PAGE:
U.S. President Barack Obama is crisscrossing the nation on a marathon campaign tour Thursday, while Republican presidential candidate Mitt Romney is concentrating his campaign efforts on the swing state of Ohio.
Mr. Obama has stops planned in the U.S. states of Florida, Virginia, Illinois, and Ohio Thursday. In Illinois, he will cast his ballot for this year’s election, taking advantage of his home state’s early-voting policy. The other three stops are for campaigning, among voters who could potentially decide the outcome of the presidential election. He returns to Washington late Thursday evening.
Mr. Romney, on the other hand, will remain in Ohio all day, visiting the cities of Cincinnati, Worthington, and Defiance to hold campaign events.
Mr. Obama appeared on a late-night talk show Wednesday to pitch his campaign promises. He vowed to “pull an all-nighter” in the campaign tour that began early Wednesday.
He also referred to controversial remarks about rape and abortion made by a Republican Senate candidate, saying the remarks by Indiana’s Richard Mourdock are “exactly why” politicians should not make decisions about women’s health care.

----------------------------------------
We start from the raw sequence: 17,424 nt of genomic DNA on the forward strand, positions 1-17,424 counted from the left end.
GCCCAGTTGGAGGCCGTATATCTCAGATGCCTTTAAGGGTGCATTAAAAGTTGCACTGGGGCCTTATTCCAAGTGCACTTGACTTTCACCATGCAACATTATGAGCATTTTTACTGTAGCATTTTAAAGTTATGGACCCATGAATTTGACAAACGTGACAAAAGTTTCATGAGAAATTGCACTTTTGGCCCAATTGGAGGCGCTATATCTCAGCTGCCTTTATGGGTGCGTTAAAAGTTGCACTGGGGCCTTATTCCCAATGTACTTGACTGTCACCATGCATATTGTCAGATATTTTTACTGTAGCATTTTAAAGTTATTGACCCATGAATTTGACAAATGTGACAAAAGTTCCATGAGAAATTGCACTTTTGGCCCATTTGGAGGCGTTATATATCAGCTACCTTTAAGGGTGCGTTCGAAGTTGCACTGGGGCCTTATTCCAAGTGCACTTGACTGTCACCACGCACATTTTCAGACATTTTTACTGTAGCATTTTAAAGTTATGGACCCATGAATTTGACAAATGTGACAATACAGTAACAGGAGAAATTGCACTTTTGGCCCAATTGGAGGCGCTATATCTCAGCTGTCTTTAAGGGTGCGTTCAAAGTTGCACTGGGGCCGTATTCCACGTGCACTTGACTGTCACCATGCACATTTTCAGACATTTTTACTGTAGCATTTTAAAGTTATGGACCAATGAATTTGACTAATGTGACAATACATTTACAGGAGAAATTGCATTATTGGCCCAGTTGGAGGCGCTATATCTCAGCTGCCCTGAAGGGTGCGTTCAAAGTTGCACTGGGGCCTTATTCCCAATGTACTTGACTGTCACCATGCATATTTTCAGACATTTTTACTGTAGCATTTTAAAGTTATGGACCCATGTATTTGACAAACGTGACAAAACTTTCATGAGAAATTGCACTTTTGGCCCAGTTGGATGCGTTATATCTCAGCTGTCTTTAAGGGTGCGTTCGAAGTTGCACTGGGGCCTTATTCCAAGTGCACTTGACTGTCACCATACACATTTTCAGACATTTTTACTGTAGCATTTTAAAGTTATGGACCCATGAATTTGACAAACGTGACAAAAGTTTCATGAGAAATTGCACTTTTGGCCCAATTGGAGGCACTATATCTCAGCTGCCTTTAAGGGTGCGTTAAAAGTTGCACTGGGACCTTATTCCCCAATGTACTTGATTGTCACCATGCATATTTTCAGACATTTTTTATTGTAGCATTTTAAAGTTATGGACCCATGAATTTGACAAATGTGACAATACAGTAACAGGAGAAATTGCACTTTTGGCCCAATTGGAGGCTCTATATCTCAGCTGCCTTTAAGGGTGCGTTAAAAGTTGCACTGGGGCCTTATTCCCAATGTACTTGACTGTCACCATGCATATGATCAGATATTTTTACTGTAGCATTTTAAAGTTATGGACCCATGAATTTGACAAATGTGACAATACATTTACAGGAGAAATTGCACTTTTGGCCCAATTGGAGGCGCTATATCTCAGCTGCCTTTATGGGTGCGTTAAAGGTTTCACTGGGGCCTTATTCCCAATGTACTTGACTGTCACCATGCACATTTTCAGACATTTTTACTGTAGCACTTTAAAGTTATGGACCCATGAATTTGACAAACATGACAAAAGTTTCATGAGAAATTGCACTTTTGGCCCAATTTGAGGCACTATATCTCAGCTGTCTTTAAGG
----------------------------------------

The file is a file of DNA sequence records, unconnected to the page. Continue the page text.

Mourdock said he does not believe abortion should be allowed in cases of rape and that pregnancies resulting from rape are “something God intended to happen.” But Mr. Romney’s campaign says he has not withdrawn his support for Mourdock, although he disagrees with Mourdock’s position.
The states that Mr. Obama and Mr. Romney are visiting Thursday could prove crucial in determining who is assigned the 270 electoral votes needed to win the White House. Mr. Romney’s visit to Ohio underscores the historical fact that no Republican has won the White House without winning that midwestern state.
With voter opinion polls showing both men in a virtual tie heading into the November 6 election, the Democratic incumbent and the Republican former Massachusetts governor are making a final push to attract remaining undecided voters.
(Mitt Romney and Barack Obama during the last presidential debate on October 22. Photo: Neon Tommy/flickr.com)